Wednesday, July 6, 2011

Hot Water Tanks: Tankless vs. Traditional

When we purchased our home in 2007, there was an old 80 gallon hot water tank that came with the house.   Originally, it wasn’t working, but Todd was able to fix it for $40 and it’s been running fine every since.

I have wanted to replace this hot water tank because we have no need for an 80 gallon tank and I believe that it is using a lot of electricity.  It has been said that a previous owner of the home had a beauty salon on the one side of the house in which she needed such a large hot water tank.  That’s fine and dandy, but we don’t need or even want it for our one bathroom home.

Todd and I have gone back and forth about buying a tankless vs. traditional water heater over the past two years.  This weekend, we finally made our decision: We are purchasing a traditional hot water tank.

I would love to get our home to be as efficient as possible, and from what I had read, we thought the tankless would be the way to go.  We were never able to find anything online showing exactly how much (or little) electricity a tankless water tank uses versus the traditional.  We found out from Lowe’s this weekend that an electric tankless water heater has an EnergyStar rate of $485/year whereas a 40 gallon hot water tank has a rate of $508/year in electricity!  There really isn’t much difference!

The cost for the tankless to be able to provide our home with enough hot water is $495 versus $203* for the traditional 40 gallon hot water tank.  The difference in cost is $292 for the tank alone.

How many years would it take to break even?  12 ½ years!!!

I understand that a tankless only heats water as needed; however, at this point, we cannot justify the cost of putting in a tankless versus getting a smaller traditional water heater.  When it is time to replace the new water heater, we will go through the process again to determine which is better for our home**. 

If you have a tankless/point-of-use water heater, that is awesome!  My hope is that one day we will be able to install a tankless water heater when the efficiency is more noticeable versus the traditional water heater. 

If you have any additional information or comments that you feel we need to take into consideration before purchasing our traditional water heater, I’d love to hear them!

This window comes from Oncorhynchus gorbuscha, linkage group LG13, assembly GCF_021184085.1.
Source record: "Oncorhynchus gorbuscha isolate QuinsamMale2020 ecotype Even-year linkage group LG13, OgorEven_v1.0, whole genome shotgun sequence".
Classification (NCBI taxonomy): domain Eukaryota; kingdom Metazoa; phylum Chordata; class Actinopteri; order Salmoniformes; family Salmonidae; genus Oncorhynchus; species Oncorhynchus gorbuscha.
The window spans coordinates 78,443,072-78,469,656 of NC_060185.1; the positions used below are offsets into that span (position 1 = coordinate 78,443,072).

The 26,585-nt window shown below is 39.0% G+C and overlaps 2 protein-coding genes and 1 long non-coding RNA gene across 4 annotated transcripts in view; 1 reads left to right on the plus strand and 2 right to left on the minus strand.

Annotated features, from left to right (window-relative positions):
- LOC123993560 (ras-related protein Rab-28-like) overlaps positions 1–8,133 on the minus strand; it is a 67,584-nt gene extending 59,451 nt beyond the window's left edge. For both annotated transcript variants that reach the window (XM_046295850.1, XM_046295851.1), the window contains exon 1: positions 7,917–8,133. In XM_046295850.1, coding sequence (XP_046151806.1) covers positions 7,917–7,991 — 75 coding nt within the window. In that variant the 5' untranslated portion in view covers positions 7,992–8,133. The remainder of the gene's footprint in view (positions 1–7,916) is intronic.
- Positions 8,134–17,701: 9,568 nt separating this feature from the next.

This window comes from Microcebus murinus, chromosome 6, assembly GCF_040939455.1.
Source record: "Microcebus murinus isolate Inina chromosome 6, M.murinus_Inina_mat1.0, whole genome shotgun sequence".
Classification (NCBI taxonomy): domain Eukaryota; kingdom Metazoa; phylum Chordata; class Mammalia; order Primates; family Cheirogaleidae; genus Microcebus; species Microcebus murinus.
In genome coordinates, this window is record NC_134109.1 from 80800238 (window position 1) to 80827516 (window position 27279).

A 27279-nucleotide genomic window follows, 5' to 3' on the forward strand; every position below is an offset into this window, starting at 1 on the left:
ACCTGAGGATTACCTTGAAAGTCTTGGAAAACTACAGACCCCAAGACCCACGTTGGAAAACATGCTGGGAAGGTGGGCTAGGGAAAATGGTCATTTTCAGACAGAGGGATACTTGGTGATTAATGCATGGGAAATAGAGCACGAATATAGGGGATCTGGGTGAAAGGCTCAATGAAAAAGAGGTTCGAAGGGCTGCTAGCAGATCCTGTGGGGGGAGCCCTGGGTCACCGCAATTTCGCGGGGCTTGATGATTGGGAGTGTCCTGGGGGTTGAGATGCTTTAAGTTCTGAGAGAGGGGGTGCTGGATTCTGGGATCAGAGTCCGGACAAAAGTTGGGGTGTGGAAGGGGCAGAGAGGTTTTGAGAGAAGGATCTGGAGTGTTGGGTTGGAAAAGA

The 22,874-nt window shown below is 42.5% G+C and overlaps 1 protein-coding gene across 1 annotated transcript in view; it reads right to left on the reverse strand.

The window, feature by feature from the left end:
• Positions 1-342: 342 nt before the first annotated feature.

*The water tank we are looking at has a 6 year warranty.  We could pay an additional $120 for one that has a 9 year warranty, but I have a handy hubby.  He can fix just about anything.

**Please note: a natural gas tankless water heater uses less electricity; however, we do not have natural gas where we live.  If you do, tankless may be the way to go!


  1. We have natural gas here, but it turned out to be cheaper to replace our tank with a regular tank again. We have very hard water, and we learned from the man at Lowe's that the tankless water heaters die out here only a year after a regular water heater, because of the extremely hard water. It wasn't worth the extra cost when we did the math.

  2. Out water is awful here too. That is great to know - thank you!!!

  3. What about power outage? During times when there is no electric to power a water pump, water from the tank can be used- and it's clean water. Just wondering your thoughts on this.

  4. My sister had once bought a tankless but got it replaced finding out to late that they don't use the hot water enough to make it heat the water. they would go though a whole shower before it was hot. you need to use so much water to make it useful.

  5. I never would have thought about the water tank in case of power outage! Great idea!

    Marnita, that is great to know and keep in mind if we decide to look into a tankless again in the future! :-) Thank you!

    All great comments. Good thing we are still heavily leaning toward the traditional. We will not be purchasing it for another few weeks.

    Thank you for the great points!

  6. Great post Meg. I always thought tankless was the way to go, but it's kind of like our washer situation. The front load high efficiency ones aren't all they're cracked up to be either.

    Consumers beware... things aren't always what they seem.

  7. We also have a traditional hot water tank at home. Considering the importance of a water heater in every home, it is only logical to compare the difference in operating costs between a tankless and traditional hot water tank.